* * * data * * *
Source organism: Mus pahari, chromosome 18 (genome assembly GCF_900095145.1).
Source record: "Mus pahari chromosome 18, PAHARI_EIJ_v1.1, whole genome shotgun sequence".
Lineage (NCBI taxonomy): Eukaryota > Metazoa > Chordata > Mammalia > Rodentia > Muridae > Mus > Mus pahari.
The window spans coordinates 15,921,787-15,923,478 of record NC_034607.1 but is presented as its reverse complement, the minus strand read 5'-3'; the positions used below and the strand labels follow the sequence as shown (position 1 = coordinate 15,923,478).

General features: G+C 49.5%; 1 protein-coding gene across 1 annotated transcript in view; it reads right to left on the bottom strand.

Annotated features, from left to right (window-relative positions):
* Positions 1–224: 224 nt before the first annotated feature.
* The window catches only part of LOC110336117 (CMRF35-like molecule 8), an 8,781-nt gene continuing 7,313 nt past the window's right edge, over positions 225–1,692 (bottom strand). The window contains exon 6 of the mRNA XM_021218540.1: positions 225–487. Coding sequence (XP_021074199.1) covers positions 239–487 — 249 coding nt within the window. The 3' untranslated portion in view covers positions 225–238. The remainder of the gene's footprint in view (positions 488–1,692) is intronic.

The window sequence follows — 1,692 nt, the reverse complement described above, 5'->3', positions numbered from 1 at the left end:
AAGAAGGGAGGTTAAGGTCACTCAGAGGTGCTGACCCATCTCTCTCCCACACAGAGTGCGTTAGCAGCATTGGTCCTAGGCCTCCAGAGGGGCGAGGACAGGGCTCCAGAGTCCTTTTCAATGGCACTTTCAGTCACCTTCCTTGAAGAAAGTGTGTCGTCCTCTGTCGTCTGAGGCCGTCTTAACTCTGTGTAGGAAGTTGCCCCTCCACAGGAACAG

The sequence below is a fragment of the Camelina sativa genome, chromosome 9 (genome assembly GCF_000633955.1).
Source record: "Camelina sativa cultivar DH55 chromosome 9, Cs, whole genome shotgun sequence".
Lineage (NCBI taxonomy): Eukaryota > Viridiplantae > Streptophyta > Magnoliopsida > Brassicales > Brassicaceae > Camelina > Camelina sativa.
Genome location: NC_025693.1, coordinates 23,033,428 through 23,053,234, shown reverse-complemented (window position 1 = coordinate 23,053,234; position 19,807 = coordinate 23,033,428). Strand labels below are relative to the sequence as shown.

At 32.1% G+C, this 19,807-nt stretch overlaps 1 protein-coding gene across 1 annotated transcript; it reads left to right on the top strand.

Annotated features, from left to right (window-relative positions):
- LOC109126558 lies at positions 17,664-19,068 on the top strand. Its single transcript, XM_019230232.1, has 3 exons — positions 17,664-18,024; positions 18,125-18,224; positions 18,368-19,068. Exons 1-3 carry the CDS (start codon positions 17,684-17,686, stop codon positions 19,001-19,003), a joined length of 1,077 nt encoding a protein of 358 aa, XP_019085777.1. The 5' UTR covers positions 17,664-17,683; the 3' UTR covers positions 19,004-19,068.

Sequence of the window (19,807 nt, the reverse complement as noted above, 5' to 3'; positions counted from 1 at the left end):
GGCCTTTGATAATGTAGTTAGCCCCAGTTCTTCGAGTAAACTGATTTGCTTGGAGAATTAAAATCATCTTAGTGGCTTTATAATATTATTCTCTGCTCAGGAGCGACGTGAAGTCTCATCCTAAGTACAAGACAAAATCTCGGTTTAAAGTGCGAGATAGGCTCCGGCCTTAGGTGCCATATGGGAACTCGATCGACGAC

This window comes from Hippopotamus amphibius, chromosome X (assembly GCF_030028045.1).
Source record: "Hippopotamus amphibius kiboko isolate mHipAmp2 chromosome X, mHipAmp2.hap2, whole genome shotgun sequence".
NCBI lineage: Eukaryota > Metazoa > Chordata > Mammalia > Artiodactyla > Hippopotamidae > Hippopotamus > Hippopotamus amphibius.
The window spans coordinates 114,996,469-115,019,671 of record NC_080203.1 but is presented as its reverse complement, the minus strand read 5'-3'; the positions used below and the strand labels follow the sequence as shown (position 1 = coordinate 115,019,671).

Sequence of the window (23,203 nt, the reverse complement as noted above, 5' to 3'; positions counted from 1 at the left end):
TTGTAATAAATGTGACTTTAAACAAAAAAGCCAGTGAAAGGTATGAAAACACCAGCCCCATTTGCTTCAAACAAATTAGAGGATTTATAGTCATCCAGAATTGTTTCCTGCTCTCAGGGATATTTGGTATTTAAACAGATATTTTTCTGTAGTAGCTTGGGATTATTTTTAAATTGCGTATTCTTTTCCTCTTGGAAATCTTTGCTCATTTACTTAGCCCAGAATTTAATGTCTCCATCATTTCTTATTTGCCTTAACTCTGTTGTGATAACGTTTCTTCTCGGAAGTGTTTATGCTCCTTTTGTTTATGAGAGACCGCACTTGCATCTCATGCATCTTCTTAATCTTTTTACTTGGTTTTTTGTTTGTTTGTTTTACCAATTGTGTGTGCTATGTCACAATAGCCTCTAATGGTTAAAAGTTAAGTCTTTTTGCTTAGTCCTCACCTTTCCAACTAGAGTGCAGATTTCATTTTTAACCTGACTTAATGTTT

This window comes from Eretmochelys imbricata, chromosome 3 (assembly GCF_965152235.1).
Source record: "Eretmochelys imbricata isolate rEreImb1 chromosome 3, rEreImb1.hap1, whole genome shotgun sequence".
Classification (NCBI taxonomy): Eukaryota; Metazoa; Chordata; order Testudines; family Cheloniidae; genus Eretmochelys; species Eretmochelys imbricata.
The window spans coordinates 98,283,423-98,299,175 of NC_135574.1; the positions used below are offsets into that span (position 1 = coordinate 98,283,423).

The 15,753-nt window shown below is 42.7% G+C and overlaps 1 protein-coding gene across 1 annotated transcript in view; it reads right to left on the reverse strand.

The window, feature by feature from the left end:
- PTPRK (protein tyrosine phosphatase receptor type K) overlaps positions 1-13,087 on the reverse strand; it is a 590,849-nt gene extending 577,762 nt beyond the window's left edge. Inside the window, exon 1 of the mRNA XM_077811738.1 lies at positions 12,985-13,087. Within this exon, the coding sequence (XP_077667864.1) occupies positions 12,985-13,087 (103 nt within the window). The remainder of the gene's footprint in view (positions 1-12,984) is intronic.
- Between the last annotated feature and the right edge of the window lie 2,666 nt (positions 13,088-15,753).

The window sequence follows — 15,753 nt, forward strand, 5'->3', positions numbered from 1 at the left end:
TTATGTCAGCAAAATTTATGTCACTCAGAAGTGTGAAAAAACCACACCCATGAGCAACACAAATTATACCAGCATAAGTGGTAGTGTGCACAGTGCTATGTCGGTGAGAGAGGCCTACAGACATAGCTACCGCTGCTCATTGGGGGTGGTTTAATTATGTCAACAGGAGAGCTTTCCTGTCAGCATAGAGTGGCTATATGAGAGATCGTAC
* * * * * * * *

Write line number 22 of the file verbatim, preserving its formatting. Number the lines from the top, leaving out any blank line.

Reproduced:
NCBI lineage: Eukaryota > Metazoa > Chordata > Mammalia > Artiodactyla > Hippopotamidae > Hippopotamus > Hippopotamus amphibius.